THE fur trade is hoping to claim a seat on the European Commission’s new animal welfare body.
Fur Europe, which represents fur producers on the continent, wants to ensure best practices are observed.
Many other European associations and NGOs are now waiting to see if they have obtained a seat on the European Commission’s upcoming European Animal Welfare Platform.
The aim of the platform is to exchange information, knowledge and best practices in the interests of animal welfare.
Over the next three years European fur sector will implement its animal welfare assessment programme WelFur on almost 4,000 European mink and fox farms.
It wants to share the knowledge obtained from the programme with Animal Welfare Platform.
Mette Lykke Nielsen, CEO of Fur Europe, said:
“We will be pleased if we are offered a seat in the Animal Welfare Platform.
“In turn it is our hope that the Animal Welfare Platform will provide a much needed perspective on the general animal welfare debate in the public which tends to become increasingly polarised.
“Animal welfare is immensely complex, species-specific, and on top of that the public debate suffers from being framed by the different ethical values that lies underneath the debate.”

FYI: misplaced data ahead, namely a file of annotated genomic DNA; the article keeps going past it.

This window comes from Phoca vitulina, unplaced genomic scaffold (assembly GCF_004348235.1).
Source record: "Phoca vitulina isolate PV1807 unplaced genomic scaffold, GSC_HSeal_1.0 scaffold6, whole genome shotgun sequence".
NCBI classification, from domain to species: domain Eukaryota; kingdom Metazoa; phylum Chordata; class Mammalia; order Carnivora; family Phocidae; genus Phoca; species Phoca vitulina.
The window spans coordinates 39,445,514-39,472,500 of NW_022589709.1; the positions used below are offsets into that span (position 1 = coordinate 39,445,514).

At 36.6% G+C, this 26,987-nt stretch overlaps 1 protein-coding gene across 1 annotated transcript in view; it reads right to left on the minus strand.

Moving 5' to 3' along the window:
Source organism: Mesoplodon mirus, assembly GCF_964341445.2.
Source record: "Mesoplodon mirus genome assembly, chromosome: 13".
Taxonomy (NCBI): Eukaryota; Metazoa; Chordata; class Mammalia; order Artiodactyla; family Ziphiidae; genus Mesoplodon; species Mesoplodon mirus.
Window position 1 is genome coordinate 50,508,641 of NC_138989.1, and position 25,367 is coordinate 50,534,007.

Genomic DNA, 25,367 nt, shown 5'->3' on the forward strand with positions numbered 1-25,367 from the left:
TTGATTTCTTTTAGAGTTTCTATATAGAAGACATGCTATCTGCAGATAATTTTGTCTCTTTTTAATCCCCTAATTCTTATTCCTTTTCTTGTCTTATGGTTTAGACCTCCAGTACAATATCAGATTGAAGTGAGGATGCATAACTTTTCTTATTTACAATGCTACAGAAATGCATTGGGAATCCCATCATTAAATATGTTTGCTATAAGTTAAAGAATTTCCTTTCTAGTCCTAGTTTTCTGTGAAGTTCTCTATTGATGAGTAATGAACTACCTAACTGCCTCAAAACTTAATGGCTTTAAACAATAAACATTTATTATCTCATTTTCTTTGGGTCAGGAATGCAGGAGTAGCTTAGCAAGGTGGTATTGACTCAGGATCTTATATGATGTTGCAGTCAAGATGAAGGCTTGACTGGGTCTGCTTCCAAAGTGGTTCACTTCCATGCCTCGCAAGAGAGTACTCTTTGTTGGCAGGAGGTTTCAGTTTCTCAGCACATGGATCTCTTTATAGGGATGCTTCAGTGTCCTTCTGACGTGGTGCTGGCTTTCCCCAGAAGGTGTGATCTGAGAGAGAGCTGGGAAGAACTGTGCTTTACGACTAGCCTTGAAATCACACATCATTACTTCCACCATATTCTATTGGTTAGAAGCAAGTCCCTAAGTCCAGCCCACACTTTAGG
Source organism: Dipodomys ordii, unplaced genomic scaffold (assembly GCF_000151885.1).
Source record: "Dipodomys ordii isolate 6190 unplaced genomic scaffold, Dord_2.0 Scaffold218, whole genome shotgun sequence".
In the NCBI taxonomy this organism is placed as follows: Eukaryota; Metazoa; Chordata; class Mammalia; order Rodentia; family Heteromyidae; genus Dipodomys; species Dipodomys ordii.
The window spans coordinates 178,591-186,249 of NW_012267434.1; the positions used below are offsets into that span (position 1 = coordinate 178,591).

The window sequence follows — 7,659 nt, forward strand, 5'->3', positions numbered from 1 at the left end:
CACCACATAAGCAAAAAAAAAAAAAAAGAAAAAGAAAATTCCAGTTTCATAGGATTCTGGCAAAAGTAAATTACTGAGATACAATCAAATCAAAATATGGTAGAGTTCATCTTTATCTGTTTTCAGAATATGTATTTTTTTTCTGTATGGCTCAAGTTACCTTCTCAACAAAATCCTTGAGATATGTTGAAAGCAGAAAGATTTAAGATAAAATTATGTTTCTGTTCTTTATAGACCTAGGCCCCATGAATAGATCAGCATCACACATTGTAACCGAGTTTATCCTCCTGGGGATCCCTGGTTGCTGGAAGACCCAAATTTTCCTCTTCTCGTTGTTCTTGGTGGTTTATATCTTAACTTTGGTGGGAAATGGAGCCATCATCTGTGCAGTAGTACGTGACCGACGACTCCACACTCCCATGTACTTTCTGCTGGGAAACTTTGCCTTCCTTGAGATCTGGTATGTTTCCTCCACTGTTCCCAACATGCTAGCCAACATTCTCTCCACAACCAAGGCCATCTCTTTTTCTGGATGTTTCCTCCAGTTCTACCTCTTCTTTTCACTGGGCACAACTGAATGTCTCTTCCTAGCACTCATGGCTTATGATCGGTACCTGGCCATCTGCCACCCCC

The Animal Welfare Platform will help to improve and better inform the public debate over the issue.
Professor Donald Broom from the Department of Veterinary Medicine At Cambridge University recently produced a report on animal welfare in the European Union in which he said animal welfare legislation should be based on scientific knowledge.
Mr Nielsen added:
“Improving animal welfare is not the same as reducing animal consumption, and whether Fur Europe becomes a part of the Animal Welfare Platform or not, we applaud the European Animal Welfare Platform’s objective to address the issue of animal welfare in a way where scientific research is allowed to fulfil its role.